Although several protocols have been successful, the gene therapy process remains complex and many techniques need improvement. There is also the important question of the cell type targeted by the gene therapy, which is currently divided into two major groups: germline gene therapy (sperm and egg) and somatic cell gene therapy (therapeutic genes are transferred into somatic cells of a patient).41

In the 1980s, a region with an unusual pattern was identified in the genome of the Escherichia coli bacterium, in which a highly variable sequence was intercalated with a repeated sequence with no known function. In 2005, it was postulated that the variable sequences were of extrachromosomal origin, acting as an immunological memory against phages and plasmids, initiating the then unknown Clustered Regularly Interspaced Short Palindromic Repeats (CRISPR) and Cas (Associated Proteins) system, which has been shining since 2012 as one of the main biotechnological tools for genome editing.41

Coming from the immune-adaptive system of prokaryotes, this mechanism recognizes the invading genetic material, cleaves it into small fragments and integrates it into its own DNA. When a second infection by the same agent occurs, the following ensues: transcription of the CRISPR locus, mRNA processing and creation of small fragments of RNA (crRNAs), which form complexes with Cas proteins, and these recognize foreign nucleic acids and finally destroy it. Based on this natural mechanism, the CRISPR technique was developed, which makes it possible to edit target-specific DNA sequences in the genome of any organism through the exclusive action of only 3 molecules: the nuclease (Cas9), responsible for the cleavage of double-stranded DNA; a guide RNA, which guides the complex to the target; and the target DNA.41,42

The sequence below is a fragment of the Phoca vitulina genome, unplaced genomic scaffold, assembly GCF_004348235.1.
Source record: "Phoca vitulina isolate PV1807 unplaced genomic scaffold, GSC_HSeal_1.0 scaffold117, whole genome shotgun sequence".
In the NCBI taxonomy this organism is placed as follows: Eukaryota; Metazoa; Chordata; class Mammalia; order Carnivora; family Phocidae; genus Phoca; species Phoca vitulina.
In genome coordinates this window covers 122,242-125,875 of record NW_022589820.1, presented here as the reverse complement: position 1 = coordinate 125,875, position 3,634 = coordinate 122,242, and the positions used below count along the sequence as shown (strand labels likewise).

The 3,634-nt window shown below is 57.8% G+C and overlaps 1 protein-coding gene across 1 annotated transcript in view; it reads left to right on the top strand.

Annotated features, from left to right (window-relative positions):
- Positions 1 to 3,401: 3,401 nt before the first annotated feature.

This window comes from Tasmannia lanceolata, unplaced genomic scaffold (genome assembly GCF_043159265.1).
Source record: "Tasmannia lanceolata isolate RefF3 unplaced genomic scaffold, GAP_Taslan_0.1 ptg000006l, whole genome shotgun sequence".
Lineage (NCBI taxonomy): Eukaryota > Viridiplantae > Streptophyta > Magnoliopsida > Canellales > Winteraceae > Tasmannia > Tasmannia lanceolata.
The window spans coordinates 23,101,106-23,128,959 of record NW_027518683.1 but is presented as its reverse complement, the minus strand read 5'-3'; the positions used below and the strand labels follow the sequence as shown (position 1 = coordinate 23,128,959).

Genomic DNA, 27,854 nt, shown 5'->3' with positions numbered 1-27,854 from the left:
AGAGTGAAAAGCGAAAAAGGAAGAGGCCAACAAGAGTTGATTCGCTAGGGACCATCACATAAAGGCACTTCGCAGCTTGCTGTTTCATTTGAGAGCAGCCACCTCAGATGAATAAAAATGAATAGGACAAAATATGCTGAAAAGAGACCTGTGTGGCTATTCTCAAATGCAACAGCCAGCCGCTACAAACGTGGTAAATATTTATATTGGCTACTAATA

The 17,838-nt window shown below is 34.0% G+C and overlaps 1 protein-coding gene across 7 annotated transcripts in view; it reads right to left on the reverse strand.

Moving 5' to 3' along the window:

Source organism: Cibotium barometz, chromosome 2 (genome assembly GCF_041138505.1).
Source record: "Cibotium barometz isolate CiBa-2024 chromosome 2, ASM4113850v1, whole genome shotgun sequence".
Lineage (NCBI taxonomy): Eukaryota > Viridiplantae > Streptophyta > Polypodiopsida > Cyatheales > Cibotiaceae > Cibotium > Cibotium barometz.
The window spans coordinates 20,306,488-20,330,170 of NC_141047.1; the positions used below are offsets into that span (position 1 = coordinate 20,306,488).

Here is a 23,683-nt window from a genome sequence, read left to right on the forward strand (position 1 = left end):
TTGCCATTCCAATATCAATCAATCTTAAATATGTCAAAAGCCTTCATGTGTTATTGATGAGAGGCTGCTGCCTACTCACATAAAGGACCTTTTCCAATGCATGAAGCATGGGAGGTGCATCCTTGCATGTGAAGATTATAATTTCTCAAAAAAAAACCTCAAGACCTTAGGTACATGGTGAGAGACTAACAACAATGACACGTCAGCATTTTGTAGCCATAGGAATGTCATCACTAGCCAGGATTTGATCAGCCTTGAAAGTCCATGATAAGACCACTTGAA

Gene therapy is now being tested as a therapeutic option for an increasing number of diseases, based primarily on the successful treatment of patients with IEI in the past two decades, including severe combined immunodeficiency (SCIDs) and Wiskott-Aldrich syndrome. The field has developed from the use of gamma-retroviral vectors to more sophisticated lentiviral platforms that offer an improved biosafety profile, in addition to greater efficiency in the transfer of genes from hematopoietic stem cells.42


Combined immunodeficiencies or combined IEI constitute a complex group of genetic diseases with T-cell involvement. Neonatal screening for these diseases has improved the prognosis of these patients, especially in SCIDs. Developing countries still do not routinely have these tests for the entire population, resulting in delayed diagnosis.

The care related to the replacement of human immunoglobulin and the use of prophylactic antimicrobials contribute to the reduction of infections and their complications. Major advances related to hematopoietic stem cell transplantation and gene therapy will allow the definitive treatment of many patients with IEI, especially for combined immunodeficiencies.

Conflicts of interest

The authors declare no conflicts of interest.